The streets are eerily quiet. Barely a soul walks by. But when Rabbi Shmuel Plafker arrives at the cemetery, it’s buzzing: Vans pulling in with bodies aboard, mounds of dirt piling up as graves are dug open, a line of white signs pressed into the ground marking plots that are newly occupied.
Some of the few signs of life in this anguished city are coming from those tending to the dead.
As the world retreats and the pandemic’s confirmed death toll in New York City alone charges past 10,000, funeral directors, cemetery workers and others who oversee a body’s final chapter are sprinting to keep up.
Plafker, the chaplain at Mount Richmond Cemetery on Staten Island, grips in hands covered by rubber gloves the long list of burials he must preside over this day. In the notes section beside each person’s name, the reason for their demise: “COVID.” “COVID.” “COVID.”
“There’s a tremendous sadness,” he says. “Were it not for this, they would be living, some healthy, some not so healthy. But they would be alive.”
Mount Richmond is run by the Hebrew Free Burial Association, which buries Jews who die with little or nothing. A century ago, it buried garment workers killed in the Triangle Shirtwaist fire and those who fell to the Spanish flu. More recently, it was Holocaust survivors who fled Europe.
And now, those dying of the coronavirus.
A stream of people trusted with preparing Mount Richmond’s dead for burial continues to arrive at the cemetery, carefully washing the bodies as Jewish law dictates, then placing them in a white shroud. The Torah calls for burial as soon as possible. These days, it’s more of a challenge than ever.
Companies that transport the dead to their final resting places are backed up, part of a chain reaction of hold-ups that includes overbooked funeral homes and cemeteries that are turning families away.
“The casket companies have no caskets,” says James Donofrio, a funeral director who handles Mount Richmond’s arrangements.
Hebrew Free Burial stocked up on caskets before the coronavirus unleashed its worst, just as they did with protective gear for workers, garments for the dead and other supplies. They think they have enough. Then again, they thought the mortuary cooler they ordered a month ago to fit an extra four bodies would be enough extra space. Now they have a refrigerated trailer big enough to hold 20.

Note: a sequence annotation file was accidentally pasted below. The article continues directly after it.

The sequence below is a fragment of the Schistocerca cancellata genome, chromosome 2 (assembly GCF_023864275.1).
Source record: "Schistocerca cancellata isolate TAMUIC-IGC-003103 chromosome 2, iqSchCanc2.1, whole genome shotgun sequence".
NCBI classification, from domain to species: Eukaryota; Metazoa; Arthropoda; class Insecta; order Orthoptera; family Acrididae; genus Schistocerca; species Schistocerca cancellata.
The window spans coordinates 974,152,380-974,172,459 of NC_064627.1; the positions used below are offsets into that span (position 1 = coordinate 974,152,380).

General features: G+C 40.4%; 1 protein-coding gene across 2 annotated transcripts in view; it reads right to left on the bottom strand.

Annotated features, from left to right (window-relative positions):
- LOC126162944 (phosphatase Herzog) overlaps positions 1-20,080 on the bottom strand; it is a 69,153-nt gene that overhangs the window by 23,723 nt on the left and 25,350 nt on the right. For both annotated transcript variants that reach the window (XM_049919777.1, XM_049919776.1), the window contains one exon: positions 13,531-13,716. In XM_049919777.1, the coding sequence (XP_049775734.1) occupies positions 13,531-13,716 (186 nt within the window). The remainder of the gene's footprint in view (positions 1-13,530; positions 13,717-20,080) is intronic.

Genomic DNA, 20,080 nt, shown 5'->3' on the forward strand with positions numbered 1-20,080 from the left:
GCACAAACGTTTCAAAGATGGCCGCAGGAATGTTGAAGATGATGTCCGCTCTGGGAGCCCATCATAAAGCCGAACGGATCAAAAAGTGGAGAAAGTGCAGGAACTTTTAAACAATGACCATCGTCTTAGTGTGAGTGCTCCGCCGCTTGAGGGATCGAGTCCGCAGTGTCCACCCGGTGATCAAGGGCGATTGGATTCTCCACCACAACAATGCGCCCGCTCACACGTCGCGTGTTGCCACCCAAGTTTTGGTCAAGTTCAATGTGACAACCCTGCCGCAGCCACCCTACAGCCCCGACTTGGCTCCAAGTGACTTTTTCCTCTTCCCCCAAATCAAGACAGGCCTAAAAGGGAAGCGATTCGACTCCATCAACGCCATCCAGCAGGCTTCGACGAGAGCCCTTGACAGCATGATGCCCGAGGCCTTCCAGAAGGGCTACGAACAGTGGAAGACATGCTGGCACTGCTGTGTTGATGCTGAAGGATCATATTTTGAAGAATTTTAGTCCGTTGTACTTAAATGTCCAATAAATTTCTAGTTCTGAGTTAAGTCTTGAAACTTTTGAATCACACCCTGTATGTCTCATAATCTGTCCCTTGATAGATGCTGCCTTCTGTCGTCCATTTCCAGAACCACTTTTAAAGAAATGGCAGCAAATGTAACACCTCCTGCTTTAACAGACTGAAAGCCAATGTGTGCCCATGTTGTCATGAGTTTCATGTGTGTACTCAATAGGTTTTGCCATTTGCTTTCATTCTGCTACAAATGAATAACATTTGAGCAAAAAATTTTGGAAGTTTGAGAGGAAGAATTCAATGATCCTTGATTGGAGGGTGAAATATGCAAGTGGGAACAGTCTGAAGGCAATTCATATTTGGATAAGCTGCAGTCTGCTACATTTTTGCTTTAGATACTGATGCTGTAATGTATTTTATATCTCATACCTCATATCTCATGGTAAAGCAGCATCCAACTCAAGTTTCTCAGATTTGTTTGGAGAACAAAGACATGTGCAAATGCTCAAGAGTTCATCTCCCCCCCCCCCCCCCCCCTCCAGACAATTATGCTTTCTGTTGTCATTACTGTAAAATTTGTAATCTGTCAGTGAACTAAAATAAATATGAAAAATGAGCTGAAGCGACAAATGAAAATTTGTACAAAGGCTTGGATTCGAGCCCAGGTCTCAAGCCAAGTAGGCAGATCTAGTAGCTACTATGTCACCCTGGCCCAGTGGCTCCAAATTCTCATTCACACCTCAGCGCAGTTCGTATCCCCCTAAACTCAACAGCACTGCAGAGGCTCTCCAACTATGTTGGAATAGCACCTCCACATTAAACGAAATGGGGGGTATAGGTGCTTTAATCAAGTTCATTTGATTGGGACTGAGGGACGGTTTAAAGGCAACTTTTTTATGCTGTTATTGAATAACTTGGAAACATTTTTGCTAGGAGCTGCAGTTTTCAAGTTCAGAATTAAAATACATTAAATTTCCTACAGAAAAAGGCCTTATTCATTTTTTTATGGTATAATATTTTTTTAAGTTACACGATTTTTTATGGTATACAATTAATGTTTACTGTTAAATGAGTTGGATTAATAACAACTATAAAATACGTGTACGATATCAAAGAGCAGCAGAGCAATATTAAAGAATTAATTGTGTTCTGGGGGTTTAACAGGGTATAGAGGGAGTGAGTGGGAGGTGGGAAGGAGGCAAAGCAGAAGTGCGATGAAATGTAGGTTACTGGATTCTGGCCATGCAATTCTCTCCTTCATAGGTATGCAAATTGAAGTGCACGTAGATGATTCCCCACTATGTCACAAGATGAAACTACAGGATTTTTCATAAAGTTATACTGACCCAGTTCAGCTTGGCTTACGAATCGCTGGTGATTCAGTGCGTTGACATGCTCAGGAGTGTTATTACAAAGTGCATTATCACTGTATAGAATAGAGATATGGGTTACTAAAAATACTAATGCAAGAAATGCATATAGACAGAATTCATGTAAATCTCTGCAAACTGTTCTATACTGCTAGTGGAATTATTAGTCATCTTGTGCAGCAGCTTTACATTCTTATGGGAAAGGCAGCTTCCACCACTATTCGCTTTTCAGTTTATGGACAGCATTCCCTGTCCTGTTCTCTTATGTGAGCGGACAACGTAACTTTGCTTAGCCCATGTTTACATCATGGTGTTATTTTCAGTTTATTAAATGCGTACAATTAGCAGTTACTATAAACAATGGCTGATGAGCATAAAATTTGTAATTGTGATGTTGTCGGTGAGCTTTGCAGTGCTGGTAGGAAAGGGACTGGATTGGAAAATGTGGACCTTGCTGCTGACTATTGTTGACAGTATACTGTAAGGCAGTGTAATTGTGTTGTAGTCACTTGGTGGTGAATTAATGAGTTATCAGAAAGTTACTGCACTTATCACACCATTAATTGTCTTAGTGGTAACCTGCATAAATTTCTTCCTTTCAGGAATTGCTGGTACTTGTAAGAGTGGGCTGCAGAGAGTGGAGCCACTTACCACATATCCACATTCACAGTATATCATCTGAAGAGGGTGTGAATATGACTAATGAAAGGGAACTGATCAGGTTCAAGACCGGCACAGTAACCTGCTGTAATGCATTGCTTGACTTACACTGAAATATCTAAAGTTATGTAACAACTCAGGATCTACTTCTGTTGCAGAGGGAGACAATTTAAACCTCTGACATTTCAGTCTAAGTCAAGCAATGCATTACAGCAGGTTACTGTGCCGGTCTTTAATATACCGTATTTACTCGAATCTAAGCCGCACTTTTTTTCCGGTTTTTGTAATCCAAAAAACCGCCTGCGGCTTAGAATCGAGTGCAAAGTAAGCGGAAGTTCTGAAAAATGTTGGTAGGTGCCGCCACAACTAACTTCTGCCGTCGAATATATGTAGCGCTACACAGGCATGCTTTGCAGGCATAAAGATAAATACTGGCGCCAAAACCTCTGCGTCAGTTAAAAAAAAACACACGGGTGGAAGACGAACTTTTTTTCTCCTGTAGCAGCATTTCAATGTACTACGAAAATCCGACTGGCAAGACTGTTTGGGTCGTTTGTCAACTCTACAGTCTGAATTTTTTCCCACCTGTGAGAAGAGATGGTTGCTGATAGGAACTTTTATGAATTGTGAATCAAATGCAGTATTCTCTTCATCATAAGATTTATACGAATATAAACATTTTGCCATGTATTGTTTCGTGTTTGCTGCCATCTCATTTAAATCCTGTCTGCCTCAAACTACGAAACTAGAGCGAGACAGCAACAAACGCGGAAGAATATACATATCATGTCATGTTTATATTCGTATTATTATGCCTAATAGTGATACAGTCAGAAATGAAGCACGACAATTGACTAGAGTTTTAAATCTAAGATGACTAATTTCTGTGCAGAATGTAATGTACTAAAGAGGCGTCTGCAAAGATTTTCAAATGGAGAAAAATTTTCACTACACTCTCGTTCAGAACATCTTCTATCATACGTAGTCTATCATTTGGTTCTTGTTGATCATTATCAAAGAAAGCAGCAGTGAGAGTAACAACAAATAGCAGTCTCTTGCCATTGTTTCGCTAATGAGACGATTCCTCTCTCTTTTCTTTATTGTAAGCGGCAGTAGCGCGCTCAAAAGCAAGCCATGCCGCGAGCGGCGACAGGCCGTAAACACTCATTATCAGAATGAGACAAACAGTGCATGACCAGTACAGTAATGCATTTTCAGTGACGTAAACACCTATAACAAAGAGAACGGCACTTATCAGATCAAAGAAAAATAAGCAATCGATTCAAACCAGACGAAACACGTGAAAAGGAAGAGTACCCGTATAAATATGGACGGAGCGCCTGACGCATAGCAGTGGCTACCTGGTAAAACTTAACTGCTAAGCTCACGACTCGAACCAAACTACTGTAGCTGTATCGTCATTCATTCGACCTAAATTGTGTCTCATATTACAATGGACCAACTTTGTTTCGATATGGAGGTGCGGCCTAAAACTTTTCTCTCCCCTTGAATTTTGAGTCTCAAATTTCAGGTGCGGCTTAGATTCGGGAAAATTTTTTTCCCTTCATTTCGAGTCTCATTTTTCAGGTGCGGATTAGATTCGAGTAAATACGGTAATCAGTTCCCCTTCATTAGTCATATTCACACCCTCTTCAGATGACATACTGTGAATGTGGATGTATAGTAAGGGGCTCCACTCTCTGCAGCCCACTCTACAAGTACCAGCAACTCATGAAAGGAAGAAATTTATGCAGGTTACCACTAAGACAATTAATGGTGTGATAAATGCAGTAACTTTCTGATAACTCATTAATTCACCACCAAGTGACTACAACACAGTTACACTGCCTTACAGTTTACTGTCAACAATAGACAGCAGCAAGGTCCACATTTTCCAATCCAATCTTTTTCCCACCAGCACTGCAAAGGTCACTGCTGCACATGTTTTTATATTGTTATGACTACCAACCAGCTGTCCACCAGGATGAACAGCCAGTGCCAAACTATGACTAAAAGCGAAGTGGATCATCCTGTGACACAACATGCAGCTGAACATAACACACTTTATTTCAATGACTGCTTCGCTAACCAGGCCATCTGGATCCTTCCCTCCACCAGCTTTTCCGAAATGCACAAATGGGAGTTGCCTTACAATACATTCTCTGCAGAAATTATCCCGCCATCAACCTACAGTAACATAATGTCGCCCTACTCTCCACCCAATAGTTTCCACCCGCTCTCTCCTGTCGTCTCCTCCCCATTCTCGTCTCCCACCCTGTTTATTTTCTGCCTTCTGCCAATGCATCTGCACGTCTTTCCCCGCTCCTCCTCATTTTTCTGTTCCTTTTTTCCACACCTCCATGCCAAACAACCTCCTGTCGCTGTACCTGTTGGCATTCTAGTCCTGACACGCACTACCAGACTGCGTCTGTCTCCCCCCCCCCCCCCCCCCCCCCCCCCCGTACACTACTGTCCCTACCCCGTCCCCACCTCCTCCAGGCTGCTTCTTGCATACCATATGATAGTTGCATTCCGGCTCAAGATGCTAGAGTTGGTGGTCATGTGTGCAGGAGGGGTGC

Amy Koplow, who runs Hebrew Free Burial, worries about staff maintaining such furious pace and raising enough money to cover the costs being run up. But they’ve vowed to plod on.
They were used to burying one person on an average day. A “crazy day,” Koplow says, would be five.
The other day, they put 11 people in the ground.
Staffers find themselves exchanging texts about death certificates at 2 a.m. and fielding dozens of calls at a time. It takes its toll on everyone.
Plafker looks at the trees in bloom and the grass sprouting and finds spring’s signs of rebirth so paradoxical given the death that surrounds him. He thinks of the centuries-old words he recites on the High Holy Days, that seem to carry so much more weight now.
“How many shall pass away and how many shall be born,” it says. “Who shall perish by water and who by fire? Who by sword and who by wild beast? Who by famine and who by thirst? Who by earthquake and who by plague?”
Now, it seems, a plague is upon him.
Between travel restrictions and potentially exposed family members kept in isolation, many funerals now have no mourners on site. When they do, they are prohibited from gathering at the graveside, instead listening to rushed services by phone from cars parked 50 feet away.
Michael Tokar comes along this day to bid his father farewell, waiting in his car for directions when Donofrio arrives with news.
“We have a problem,” an apologetic Donofrio says. “The body ain’t here. We’re going to have to do the funeral tomorrow.”
There was a snag in getting the hospital to release the remains. So the son dutifully returns a day later.
Tokar’s father had a cough and fever and a home health aide got him to the hospital. Two days later, he was dead, with the coronavirus listed as the cause.
As Tokar sits in his car, his phone rings. Plafker is on the line. The service is beginning and the rabbi delivers a play-by-play of the ritual.
“I’m going to help the men lower the body,” he tells him.
The crew is dressed in white protective suits, masks and gloves, looking more fit for a moon landing than a funeral. They use orange straps to place David Tokar in his grave.
“We’re going to cover him now,” Plafker says, before asking the son if he wanted to talk about his dad.
“He was born 92 years ago,” he began, reciting a collection of facts that form a portrait.
He collected stamps. He loved the racetrack. He adored his grandchildren.
The rabbi reads a Psalm and tells Tokar his father will live on in the hearts of those who loved him and that he hopes this “terrible plague” will finally pass. In 10 minutes, it is over.
A few rows away, Thomas Cortez readies another grave. Two of his friends have fallen ill and he and his colleagues worry they will too. It is sad work, he admits, but it must continue.
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